The Dance of the VisionsCory Panshin on September 5, 2009
Over the past month or so, I’ve started sketching out the rudiments of three different ancient visions of the underlying nature of reality — the scientifically-based transformative vision, the socially-based kinship vision, and the inner experience-based spirit vision.
In various combinations and interpretations, these three visions guided and defined all prehistoric cultures. Even today they underlie the worldviews of the few remaining groups that still preserve an archaic hunter-gatherer or tropical gardener lifestyle.
However, for most of the world — that is, all the parts which undertook the transition to farming, urbanism, and finally civilization — the three archaic visions eventually proved inadequate to deal with changing conditions. They failed one after the other and were replaced by others that took better account of new scientific knowledge, new possibilities of social organization, and new understandings of inner experience.
As time went by, those later visions failed as well and were replaced by still newer ones. This process of successive replacements of visions as they fall out of touch with current realities has continued uninterrupted — and at an increasingly accelerated pace — ever since.
I have been observing, classifying, and attempting to understand this progression of visions for over thirty years. There are still many things about it that I cannot explain, but there are certain basic points that I recognized very early and have never had reason to doubt.
One thing I realized almost at the start was that newer visions consistently appear in the same order as the first three — first a scientific vision, then a social vision, and then a vision based on inner experience — because the oldest vision at any given time is always the first to fail and be replaced.
A second recognition was that the process is truly one of replacement and not of gradual change. Visions do not evolve by small increments into their successors. They maintain a discrete identity throughout their lifespan, based on a tightly interwoven set of assumptions about the nature of existence. And when one vision collapses, an entirely new vision is constructed, using many of the same materials but starting from different premises and arriving at different conclusions.
The process might be compared to the shift from one scientific paradigm to another, or to the sudden appearance of a new species, or even to the eyewall replacement cycle in a hurricane. In each case, the fundamental building blocks persist, but the central principles which control the expression of those building blocks are swept away and superseded by a very different pattern of organization.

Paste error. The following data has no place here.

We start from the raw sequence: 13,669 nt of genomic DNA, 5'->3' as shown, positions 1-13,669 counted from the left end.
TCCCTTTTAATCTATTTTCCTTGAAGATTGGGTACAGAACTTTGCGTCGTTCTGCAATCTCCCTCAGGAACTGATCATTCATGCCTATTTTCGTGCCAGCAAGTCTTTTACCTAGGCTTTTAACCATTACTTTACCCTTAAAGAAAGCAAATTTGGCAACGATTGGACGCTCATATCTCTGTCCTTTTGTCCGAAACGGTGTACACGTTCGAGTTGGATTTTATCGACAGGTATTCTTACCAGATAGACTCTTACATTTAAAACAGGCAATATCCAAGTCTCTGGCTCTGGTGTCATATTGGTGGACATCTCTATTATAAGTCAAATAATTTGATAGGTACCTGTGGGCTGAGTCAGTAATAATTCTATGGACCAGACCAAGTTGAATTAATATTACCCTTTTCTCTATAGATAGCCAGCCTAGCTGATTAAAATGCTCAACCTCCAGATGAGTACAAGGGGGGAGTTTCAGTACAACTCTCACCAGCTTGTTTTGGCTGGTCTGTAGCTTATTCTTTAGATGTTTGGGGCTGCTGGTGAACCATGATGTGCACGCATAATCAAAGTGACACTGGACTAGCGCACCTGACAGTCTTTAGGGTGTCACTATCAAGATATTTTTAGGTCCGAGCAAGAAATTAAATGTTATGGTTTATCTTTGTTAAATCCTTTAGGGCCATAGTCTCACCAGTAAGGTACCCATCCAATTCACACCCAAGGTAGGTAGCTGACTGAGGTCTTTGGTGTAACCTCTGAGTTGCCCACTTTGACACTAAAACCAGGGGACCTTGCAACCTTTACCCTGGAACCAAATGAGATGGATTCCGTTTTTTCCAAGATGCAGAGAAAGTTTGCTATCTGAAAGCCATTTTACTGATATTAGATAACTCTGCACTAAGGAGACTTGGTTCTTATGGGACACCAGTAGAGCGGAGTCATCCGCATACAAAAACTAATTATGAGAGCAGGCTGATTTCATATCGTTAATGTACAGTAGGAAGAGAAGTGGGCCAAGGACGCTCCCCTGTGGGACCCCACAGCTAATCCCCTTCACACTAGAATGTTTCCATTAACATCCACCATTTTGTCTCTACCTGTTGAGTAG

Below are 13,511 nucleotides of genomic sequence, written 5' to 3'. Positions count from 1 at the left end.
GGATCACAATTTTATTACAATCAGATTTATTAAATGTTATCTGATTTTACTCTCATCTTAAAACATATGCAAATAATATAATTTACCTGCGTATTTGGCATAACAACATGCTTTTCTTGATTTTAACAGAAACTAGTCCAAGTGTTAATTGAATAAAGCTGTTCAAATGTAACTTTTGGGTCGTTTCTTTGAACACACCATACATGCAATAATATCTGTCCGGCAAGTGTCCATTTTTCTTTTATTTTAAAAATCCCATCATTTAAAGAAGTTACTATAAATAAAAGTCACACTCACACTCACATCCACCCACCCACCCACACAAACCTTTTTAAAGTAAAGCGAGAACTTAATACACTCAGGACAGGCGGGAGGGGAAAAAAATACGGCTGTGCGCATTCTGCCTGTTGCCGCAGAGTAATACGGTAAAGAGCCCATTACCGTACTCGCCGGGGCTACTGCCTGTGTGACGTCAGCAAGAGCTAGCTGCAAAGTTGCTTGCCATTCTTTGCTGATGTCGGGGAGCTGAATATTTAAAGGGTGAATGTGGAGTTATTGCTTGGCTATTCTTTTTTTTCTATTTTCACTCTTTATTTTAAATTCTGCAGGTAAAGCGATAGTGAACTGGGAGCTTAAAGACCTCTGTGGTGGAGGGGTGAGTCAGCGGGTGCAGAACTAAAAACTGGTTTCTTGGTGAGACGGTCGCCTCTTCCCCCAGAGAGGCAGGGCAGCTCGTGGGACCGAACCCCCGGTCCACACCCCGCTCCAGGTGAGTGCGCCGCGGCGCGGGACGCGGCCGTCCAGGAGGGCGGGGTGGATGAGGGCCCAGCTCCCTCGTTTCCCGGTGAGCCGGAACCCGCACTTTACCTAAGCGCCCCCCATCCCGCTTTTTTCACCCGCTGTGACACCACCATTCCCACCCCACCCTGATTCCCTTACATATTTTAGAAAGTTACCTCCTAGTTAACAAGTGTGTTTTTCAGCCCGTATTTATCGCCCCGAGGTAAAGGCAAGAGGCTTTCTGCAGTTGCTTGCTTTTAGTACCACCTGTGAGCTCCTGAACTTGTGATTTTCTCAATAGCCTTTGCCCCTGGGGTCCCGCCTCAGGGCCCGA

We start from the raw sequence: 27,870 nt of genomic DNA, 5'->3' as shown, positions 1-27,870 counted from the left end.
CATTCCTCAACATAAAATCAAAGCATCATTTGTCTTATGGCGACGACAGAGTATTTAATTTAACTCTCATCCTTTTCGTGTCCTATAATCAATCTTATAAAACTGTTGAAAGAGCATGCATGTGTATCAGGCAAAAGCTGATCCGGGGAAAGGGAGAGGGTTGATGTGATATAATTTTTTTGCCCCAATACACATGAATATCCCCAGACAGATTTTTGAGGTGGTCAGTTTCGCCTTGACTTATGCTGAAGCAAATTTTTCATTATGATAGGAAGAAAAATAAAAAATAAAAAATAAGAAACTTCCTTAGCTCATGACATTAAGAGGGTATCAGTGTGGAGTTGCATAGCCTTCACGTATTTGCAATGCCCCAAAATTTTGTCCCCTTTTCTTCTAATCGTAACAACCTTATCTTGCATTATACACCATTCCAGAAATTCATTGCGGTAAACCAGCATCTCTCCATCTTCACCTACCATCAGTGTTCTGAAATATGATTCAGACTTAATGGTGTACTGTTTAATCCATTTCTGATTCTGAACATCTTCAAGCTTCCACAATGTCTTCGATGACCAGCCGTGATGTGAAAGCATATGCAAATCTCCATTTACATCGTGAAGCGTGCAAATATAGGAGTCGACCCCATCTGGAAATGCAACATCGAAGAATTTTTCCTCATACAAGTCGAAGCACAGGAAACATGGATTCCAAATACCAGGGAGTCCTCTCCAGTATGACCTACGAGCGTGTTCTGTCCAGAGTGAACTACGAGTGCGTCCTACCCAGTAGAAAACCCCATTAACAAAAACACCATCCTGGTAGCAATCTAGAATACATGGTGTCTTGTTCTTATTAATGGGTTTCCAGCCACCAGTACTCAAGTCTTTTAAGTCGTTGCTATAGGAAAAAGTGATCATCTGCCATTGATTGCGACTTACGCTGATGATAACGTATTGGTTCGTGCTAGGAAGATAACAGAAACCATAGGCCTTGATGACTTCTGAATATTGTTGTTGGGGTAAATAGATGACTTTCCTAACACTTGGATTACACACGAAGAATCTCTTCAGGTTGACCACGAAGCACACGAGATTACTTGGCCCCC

The third thing of note about this process of replacement is that it does not take place in a vacuum. While a vision of one type is undergoing failure and regeneration, the contemporary visions of the other two types not only maintain their coherence but enter into a mutually supportive partnership that guarantees the integrity and stability of the culture at large.
When a new vision first emerges from the ruins of its predecessor, it remains for a time on the borders of society, inspiring artists and philosophers but having relatively little impact upon daily life. Only when it has matured sufficiently in both theoretical and practical terms does it step forward to claim a leading role in the culture.
When that happens, everything changes. In a relatively brief but hectic interlude of cascading breakdowns and transformations, the entire society is shaken apart and remade in new terms.
First, the emergent vision challenges the claim to authority of the senior vision in the dominant partnership. That vision is already nearing the end of its useful life and showing increasing signs of rigidity and inability to cope with crisis, so it doesn’t take much to delegitimize it.
Next, the dominant partnership fractures, further undermining the senior vision and freeing the junior vision to break away and move conceptually closer to the emergent vision.
Finally, the senior vision begins to collapse, setting up the conditions for its successor of the same type to be born out of the wreckage.
As this sequence of changes nears completion, the culture begins to seek security again and shun further dislocation. At that point, the former junior vision and the former emergent vision work out the terms of a new partnership and take on the mutual task of restabilizing society.
As they do so, they push the newly-born vision to the margins, where it will undergo its own period of artistic and philosophical development until the time is ripe for another moment of upheaval.
In the next several entries, I will illustrate this cycle of replacement by showing how it applies to the sequence of political and cultural changes from the 1940’s up to the present day.
Following that, I will offer some observations as to how this strangely elaborate yet self-sustaining process might have arisen out of the uneasy relationships among the first three visions at the dawn of human history.
A listing of all my posts on the cycle of visions can be found here.
A general overview of the areas of interest covered at this blog can be found here.
A chronological listing of all entries at this blog, with brief descriptions, can be found here.
A simple list of all the visions can be found here.Read the Previous Entry: The Bottleneck and the Great Migration
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